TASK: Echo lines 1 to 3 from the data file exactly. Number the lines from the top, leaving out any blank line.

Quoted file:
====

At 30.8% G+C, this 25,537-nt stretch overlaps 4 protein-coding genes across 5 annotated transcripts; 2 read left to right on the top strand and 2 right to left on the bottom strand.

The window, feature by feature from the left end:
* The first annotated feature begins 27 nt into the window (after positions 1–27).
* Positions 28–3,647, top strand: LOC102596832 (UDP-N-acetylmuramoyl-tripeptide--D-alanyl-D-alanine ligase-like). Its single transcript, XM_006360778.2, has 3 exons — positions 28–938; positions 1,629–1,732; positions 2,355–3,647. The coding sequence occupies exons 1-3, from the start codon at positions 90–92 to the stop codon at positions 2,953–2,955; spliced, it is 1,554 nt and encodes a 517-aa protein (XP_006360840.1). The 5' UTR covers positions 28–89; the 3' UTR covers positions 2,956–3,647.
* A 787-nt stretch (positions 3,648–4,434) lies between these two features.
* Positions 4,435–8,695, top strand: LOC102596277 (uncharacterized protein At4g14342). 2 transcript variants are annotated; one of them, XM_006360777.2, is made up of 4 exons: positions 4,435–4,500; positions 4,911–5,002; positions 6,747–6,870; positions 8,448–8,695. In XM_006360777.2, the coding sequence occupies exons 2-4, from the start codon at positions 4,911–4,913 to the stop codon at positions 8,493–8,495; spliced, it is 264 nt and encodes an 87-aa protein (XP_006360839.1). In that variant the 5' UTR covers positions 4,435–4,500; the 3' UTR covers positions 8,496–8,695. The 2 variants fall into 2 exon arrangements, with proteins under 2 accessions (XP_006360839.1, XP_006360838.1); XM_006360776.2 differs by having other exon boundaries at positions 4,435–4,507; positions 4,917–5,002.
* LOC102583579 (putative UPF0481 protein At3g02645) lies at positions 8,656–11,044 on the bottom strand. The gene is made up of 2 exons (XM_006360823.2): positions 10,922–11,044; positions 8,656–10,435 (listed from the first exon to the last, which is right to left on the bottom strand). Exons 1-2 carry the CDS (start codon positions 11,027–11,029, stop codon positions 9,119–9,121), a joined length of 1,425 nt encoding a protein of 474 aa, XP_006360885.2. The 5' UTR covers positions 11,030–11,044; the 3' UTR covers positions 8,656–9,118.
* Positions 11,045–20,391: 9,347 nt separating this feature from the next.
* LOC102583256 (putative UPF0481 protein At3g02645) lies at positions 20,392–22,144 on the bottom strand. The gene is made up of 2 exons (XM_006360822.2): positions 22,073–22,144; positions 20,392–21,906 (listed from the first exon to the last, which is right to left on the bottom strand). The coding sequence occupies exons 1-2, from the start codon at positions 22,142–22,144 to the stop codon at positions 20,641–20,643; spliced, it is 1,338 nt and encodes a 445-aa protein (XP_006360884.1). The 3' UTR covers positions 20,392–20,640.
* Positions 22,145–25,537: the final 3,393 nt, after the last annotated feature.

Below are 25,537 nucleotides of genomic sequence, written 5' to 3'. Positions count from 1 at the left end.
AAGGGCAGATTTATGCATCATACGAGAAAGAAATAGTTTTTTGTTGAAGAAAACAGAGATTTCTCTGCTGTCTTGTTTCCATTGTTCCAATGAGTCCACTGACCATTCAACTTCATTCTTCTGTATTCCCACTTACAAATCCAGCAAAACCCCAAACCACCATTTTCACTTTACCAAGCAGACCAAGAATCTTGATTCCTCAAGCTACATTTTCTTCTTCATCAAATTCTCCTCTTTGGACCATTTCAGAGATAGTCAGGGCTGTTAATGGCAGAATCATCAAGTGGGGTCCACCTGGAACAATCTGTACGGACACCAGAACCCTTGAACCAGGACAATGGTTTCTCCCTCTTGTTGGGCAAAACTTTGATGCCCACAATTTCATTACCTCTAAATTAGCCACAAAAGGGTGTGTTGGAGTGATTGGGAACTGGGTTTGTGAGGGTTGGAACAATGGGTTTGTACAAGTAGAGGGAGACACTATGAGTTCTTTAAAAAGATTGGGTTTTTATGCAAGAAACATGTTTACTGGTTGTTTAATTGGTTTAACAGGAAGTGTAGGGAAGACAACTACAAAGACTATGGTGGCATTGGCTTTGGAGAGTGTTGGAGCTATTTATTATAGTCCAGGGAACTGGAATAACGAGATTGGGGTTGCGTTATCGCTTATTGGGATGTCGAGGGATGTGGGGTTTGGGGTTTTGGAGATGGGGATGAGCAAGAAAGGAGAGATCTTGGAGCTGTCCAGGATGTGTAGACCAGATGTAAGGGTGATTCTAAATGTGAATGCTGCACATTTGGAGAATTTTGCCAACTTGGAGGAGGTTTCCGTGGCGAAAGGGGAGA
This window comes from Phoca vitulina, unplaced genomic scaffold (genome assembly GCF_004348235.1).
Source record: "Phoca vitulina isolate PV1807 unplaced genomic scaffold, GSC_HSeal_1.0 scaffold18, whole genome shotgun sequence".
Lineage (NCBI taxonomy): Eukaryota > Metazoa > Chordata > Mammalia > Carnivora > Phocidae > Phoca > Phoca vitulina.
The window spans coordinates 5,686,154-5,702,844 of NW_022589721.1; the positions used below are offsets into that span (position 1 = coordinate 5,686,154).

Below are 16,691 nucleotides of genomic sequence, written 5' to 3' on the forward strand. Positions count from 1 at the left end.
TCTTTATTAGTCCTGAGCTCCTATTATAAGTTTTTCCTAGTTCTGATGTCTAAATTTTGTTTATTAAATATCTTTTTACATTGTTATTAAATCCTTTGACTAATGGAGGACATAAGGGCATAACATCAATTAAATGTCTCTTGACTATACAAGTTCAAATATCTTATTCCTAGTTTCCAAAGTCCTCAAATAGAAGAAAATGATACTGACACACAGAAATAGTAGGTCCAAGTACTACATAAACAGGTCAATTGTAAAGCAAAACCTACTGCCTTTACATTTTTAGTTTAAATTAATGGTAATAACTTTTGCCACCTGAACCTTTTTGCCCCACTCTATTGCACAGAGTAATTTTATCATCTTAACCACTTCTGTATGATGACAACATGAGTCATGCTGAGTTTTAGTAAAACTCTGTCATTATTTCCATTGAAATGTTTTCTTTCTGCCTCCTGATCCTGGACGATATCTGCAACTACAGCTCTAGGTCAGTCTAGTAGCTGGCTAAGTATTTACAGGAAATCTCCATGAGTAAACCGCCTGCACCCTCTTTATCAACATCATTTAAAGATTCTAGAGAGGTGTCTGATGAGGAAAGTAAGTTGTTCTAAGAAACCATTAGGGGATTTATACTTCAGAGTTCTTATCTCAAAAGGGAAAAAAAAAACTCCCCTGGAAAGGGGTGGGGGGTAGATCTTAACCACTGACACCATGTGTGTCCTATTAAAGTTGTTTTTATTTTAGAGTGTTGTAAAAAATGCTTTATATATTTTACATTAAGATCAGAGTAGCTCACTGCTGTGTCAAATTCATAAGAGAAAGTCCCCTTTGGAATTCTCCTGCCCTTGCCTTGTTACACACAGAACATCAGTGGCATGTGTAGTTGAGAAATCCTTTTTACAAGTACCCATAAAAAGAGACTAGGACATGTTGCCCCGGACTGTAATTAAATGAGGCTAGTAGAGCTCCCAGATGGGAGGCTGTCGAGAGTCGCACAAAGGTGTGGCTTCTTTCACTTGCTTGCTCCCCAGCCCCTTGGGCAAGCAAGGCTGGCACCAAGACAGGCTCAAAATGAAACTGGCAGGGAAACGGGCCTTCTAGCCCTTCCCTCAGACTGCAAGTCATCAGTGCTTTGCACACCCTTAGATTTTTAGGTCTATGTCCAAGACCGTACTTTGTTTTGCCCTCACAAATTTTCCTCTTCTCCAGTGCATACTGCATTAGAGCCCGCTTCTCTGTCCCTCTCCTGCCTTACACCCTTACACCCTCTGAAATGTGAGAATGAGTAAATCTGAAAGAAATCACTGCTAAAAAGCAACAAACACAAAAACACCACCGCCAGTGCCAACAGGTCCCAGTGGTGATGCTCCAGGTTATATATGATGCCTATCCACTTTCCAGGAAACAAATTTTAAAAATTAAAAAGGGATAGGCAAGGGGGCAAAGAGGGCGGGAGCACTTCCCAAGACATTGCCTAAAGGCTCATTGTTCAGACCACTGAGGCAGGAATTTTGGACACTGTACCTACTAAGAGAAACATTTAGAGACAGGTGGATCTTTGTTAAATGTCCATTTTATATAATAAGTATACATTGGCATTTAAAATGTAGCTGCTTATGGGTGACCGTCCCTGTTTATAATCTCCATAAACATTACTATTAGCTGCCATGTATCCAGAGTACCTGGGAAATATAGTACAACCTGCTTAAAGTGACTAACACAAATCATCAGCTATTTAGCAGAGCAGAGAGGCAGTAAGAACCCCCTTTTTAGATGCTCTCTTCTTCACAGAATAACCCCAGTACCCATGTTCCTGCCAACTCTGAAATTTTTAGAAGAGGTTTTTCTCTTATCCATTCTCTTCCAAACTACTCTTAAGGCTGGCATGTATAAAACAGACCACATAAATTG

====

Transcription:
At 30.8% G+C, this 25,537-nt stretch overlaps 4 protein-coding genes across 5 annotated transcripts; 2 read left to right on the top strand and 2 right to left on the bottom strand.

The window, feature by feature from the left end:
* The first annotated feature begins 27 nt into the window (after positions 1–27).